Amadou Binta Konté has played the five stringed Hoddu for over 40 years. He’s not a musician, but a cuuballo, one of the fishermen living alongside the Senegal river as it cuts between Senegal and Mauritania. He sometimes plays in local ceremonies, marriages, and baptisms. But mostly he plays for himself and his family.
We travel to Wandekadde, as Amadou rarely climbs into a vehicle, preferring to walk on his own two feet. I ask him how he came to play the Hoddu:
One day, when I was young, there was a canoe that was passing by. Inside was a man, playing the Hoddu. I heard it and stopped what I was doing. I watched him as he drifted down the river, until he was far away, and eventually the man, the canoe, and the sound disappeared. Later that night while I was going to sleep, I heard the sound again, as the canoe passed by, playing as they traveled home.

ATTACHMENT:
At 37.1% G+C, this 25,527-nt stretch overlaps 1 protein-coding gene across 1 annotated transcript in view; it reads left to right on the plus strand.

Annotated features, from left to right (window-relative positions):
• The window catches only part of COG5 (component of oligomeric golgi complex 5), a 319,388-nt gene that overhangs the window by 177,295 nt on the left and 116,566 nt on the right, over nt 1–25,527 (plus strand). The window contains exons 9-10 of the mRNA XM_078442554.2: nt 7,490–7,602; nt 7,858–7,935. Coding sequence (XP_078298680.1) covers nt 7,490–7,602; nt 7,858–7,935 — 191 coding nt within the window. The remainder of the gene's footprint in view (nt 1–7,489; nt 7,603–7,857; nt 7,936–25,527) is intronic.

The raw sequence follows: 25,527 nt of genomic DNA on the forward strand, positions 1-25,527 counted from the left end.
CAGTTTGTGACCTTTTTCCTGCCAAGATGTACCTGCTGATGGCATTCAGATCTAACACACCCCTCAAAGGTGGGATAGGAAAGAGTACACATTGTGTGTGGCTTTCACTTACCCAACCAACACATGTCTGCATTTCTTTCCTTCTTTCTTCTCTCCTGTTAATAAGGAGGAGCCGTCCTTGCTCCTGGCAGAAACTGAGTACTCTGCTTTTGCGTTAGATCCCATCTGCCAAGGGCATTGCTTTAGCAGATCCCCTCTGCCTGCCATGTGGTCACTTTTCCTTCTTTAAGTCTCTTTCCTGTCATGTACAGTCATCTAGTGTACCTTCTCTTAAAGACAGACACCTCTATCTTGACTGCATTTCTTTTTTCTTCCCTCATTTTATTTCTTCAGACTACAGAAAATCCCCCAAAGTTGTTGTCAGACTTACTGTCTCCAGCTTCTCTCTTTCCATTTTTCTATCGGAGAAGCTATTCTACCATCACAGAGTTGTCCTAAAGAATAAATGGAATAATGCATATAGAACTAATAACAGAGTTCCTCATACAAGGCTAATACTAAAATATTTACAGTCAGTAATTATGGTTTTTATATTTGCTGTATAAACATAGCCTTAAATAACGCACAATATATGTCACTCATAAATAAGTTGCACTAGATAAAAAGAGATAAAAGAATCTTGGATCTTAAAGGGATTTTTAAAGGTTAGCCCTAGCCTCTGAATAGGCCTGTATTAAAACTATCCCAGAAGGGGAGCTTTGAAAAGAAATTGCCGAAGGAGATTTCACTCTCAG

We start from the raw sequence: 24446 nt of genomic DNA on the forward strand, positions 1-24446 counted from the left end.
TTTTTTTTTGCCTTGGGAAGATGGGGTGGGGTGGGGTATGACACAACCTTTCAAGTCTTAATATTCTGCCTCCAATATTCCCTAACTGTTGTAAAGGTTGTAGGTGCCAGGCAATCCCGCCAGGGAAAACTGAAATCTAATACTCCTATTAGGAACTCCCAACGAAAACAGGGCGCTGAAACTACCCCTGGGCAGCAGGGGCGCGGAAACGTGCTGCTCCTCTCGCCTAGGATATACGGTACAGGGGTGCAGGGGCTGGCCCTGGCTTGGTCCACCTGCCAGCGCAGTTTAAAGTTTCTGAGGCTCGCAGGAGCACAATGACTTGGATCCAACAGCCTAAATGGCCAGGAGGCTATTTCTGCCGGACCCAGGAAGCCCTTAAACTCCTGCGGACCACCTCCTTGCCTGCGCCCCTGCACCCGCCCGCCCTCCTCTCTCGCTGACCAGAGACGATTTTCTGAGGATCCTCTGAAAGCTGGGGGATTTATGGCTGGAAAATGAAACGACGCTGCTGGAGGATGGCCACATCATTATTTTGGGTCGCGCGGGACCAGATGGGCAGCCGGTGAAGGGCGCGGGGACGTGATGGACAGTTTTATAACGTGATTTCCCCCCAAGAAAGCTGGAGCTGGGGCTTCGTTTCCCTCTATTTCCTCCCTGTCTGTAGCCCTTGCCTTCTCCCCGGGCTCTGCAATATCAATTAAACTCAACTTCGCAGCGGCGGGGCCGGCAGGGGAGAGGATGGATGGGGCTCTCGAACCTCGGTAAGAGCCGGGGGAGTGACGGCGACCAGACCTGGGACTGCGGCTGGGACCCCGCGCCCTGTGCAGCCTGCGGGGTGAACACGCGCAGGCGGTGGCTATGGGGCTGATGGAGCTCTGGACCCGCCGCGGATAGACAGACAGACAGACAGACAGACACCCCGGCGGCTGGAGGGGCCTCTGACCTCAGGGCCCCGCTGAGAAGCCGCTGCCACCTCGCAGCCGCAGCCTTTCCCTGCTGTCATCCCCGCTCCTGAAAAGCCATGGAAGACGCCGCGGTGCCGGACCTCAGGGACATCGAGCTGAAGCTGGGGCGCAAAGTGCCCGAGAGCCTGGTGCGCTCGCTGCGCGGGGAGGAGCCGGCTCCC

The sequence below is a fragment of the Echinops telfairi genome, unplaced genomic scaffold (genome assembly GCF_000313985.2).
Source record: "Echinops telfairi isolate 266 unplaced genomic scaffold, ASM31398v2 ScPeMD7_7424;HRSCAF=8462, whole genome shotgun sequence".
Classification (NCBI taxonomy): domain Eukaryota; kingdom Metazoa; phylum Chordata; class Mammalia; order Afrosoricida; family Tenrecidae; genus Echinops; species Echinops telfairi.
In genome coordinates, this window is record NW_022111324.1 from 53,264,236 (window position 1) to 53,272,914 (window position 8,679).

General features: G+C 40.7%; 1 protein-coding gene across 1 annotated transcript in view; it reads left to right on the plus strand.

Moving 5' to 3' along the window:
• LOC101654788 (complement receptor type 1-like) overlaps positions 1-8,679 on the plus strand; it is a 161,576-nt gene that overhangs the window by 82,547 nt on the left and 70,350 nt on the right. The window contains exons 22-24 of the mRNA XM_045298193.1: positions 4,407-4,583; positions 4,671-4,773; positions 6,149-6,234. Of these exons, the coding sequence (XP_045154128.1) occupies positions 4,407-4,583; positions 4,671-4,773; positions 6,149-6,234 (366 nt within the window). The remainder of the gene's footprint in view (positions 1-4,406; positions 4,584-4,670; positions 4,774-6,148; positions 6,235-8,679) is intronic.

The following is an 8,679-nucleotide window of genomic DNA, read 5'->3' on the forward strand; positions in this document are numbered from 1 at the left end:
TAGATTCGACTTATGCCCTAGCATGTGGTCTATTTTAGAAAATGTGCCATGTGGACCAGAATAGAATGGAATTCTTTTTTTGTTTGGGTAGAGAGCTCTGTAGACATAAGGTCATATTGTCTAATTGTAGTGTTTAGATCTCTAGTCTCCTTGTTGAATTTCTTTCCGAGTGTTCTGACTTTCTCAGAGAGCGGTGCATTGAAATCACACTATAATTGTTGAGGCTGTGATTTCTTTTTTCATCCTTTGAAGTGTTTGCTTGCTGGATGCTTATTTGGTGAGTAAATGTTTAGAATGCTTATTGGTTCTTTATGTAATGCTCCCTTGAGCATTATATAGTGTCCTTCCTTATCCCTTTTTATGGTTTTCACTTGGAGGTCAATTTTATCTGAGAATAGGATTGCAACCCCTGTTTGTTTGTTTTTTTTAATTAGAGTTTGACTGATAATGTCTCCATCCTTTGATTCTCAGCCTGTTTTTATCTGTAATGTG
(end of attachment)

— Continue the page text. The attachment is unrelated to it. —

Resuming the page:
I woke in the morning, inspired. I went into the forest to find some wood, to build a hoddu. I attached some strings. I had no idea how to play, but I would try anyways. I put the strings on, and tightened them, loosened them, tightened them, trying tunings until I heard what sounded right.
The next day, I was supposed to go fishing. In the morning, my father heard the sound and asked “Who is playing?” He ran into my room and saw me playing the Hoddu. He said, “Since when did you learn to play?” I replied, “Since last night.”
Galanka (or “Boutilimit”) is a song that sings of Galanka, a famous Pulaar warrior/hero. The song was used to galvanize warriors, to prepare them for battle. When sung, a new verse has been added at the end that references the Saharan war of the 1970’s against the Polisario — again, used to mobilize and prepare the Mauritanian Pulaar who traveled into the Western Sahara to fight the Polisario.